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The Trends That Are Creating the Next Wave of Sustainable Business Models


By Anum Yoon

During the Industrial Revolution, and for some time after it, the focus of many businesses was growth and development. Rapid expansion took place without regard to long-term stability, fair practices or sustainability. Being the biggest and best was most important; the rest was in the details.

Lately, there’s been a cultural shift, especially in the business world. The model of growing fast and wiping out whatever stands in the way is becoming dated. Today’s focus? Sustainability. Below are a few of the trends that are creating the next wave of sustainable business models.

Superlinear scaling

Nature published a study in 2010 which found that, when a population of a city doubles, per-capita economic productivity increases by around 130 percent on average. It’s logical that productivity would increase when the number of people in a city increases, but why on a per-capita basis?

One answer, proposed by the MIT Media Laboratory’s Human Dynamics Lab, is superlinear scaling. This theory – also referred to as social-tie density – states that increases in population density in urban settings allows more face-to-face interaction for residents.

According to Alex “Sandy” Pentland, director of the Human Dynamics Laboratory at MIT: “When you pack people together, something special happens … This is the sort of thing that Adam Smith wanted to explain. He explained it through specialization: People were able to narrow what they did to get better at it and because they were nearby, they could trade with each other.”

Put simply, the more interactions individuals have on a daily basis – face-to-face, digitally or otherwise – the more productive they’re able to become. This enables a new focus and push for sustainable business practices as more individuals become conscious of their impact on the world and take the time to choose the right company to service their needs.

Non-location dependent connections

In the past, to connect with others, a certain level of travel and scheduling was required. This slowed growth and prohibited many potentially valuable connections in the business world.

With the rise of digital technology, social networking, telecommuting and other practices, connections can form regardless of locations. These connections allow for easy communication and the sharing of ideas, similar to the effects of superlinear scaling. In fact, at many newer, more innovative companies, the percentage of employees that telecommute in one way or another ranges from 30 to 45 percent.

When employees are able to connect at any time, from any location, they are able to communicate with ease and to focus on factors other than the standard “getting to the office and checking off today’s to-do list.” This means that business practices come to the forefront and that sustainability becomes more important than it was in the past. The rise in social technology has a direct impact on sustainable business models.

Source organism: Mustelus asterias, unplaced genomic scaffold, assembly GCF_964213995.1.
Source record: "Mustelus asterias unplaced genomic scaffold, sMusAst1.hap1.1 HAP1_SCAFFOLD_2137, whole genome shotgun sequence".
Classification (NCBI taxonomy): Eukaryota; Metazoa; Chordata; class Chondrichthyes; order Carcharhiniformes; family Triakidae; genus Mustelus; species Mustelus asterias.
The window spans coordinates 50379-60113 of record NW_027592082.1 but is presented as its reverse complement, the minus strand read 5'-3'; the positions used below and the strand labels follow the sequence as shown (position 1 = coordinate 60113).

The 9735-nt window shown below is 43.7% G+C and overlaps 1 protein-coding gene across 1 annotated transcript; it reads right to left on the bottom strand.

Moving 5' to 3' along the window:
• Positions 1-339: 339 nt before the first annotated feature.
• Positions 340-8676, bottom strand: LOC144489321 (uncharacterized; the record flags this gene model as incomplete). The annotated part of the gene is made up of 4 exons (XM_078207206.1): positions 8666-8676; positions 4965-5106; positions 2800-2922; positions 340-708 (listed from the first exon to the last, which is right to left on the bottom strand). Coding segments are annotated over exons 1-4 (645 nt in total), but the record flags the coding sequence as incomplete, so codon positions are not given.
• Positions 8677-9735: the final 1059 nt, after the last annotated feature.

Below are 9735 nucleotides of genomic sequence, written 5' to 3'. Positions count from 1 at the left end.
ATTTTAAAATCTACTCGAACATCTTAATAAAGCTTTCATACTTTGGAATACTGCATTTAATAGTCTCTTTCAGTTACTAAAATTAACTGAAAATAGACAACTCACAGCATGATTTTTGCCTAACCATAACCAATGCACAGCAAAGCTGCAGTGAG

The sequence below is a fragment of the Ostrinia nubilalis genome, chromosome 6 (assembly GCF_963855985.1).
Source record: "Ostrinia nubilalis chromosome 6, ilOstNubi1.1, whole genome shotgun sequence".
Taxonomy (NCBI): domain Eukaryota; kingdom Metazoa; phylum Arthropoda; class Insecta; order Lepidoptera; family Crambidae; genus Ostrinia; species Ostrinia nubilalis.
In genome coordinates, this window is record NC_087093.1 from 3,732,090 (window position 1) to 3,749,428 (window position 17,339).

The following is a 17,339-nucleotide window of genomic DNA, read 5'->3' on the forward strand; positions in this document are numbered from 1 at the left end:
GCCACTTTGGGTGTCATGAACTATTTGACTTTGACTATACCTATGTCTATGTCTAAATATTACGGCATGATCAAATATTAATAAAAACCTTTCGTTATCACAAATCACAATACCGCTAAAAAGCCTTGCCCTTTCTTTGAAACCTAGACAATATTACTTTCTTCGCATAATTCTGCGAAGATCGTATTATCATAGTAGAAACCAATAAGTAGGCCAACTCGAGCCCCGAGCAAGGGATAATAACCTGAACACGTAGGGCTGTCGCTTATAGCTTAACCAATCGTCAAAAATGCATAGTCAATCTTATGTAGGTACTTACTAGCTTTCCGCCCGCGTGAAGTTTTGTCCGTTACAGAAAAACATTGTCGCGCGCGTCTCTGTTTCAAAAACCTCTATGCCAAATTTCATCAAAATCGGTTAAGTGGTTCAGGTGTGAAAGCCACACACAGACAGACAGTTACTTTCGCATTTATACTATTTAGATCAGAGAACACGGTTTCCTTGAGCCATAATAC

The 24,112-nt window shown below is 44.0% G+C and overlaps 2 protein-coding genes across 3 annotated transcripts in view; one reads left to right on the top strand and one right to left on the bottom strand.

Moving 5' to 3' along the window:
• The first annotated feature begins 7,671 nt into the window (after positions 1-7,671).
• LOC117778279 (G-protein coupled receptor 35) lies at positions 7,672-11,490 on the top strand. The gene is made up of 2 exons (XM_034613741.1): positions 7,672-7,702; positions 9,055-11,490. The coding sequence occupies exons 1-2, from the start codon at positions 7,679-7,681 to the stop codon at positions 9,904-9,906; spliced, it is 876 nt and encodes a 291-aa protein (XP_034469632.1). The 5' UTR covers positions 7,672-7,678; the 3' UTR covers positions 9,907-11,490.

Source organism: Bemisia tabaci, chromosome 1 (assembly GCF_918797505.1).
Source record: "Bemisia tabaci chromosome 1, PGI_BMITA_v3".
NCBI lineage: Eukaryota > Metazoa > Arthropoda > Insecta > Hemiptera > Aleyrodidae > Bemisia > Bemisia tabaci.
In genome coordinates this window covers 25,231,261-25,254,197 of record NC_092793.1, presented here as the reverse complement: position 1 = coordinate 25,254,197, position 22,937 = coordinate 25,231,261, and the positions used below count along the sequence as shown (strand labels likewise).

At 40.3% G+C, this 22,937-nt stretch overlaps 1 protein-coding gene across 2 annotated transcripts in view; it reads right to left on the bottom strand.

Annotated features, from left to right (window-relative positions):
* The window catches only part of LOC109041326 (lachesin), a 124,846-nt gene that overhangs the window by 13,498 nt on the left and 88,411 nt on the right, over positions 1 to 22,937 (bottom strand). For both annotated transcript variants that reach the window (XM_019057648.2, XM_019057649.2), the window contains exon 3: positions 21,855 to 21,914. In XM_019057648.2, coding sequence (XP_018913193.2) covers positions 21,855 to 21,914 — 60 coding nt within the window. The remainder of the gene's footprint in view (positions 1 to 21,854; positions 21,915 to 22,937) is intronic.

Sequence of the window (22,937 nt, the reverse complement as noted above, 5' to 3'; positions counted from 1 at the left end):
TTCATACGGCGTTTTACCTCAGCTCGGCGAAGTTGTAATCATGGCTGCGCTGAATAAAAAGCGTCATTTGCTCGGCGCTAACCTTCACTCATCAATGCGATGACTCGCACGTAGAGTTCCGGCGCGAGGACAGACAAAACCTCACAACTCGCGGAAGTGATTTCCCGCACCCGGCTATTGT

Enlightened leadership

While other, more balanced business models are growing in popularity, many still retain a certain level of the “top-down” style. When an idea comes from leaders at the top, it requires fewer checks and balances, has fewer channels to travel through and is more likely to take effect. When leaders become more enlightened and more focused on sustainability, change is more likely to happen.

Today, more businesses are looking for ways to use their influence to start conversations and actions relating to value, purpose and class – all important aspects of sustainability. When management and top leaders at big companies – like Nike and Starbucks – begin to look at the bigger picture, change is more likely to take effect. This starts with enlightenment and a focus on change.

The rise of the sharing economy

In the past, consumers and businesses alike were focused on bottom-line purchases. Once a home was sold, it was designed to be used as a primary residence. When there was a need for a household appliance that receives little use throughout the course of the year, or a child’s toy that would be built once and forgotten, it was purchased, then likely stored away for an indeterminate amount of time. Object permanence was in; the idea of sharing was out.

Today, the idea of a sharing economy is rising. Websites like Airbnb, that allows homeowners to rent out rooms or their homes on their own, or Pley, that allows parents to rent out otherwise expensive Lego sets for their children to build, then return, are on the rise. The idea that objects can be borrowed at a lower cost and in a more practical manner is growing.

This change in thought and business practices creates a direct path toward sustainability. Use what you need, when you need it, then allow someone else to do the same. This trend thrives because of the increase in digital technology and connectivity, and is an important driver in the movement toward sustainable business models.

Today’s focus on business sustainability, coupled with emerging technological and social trends that have not been possible in the past, means that real change is happening. It’s exciting to consider what the future holds as these trends continue to take hold and grow in a global manner.

Image credit: Life of Pix under Creative Commons license 

Anum Yoon is a writer who is passionate about personal finance and sustainability. She often looks for ways she can incorporate money management with environmental awareness. You can read her updates on Current on Currency.

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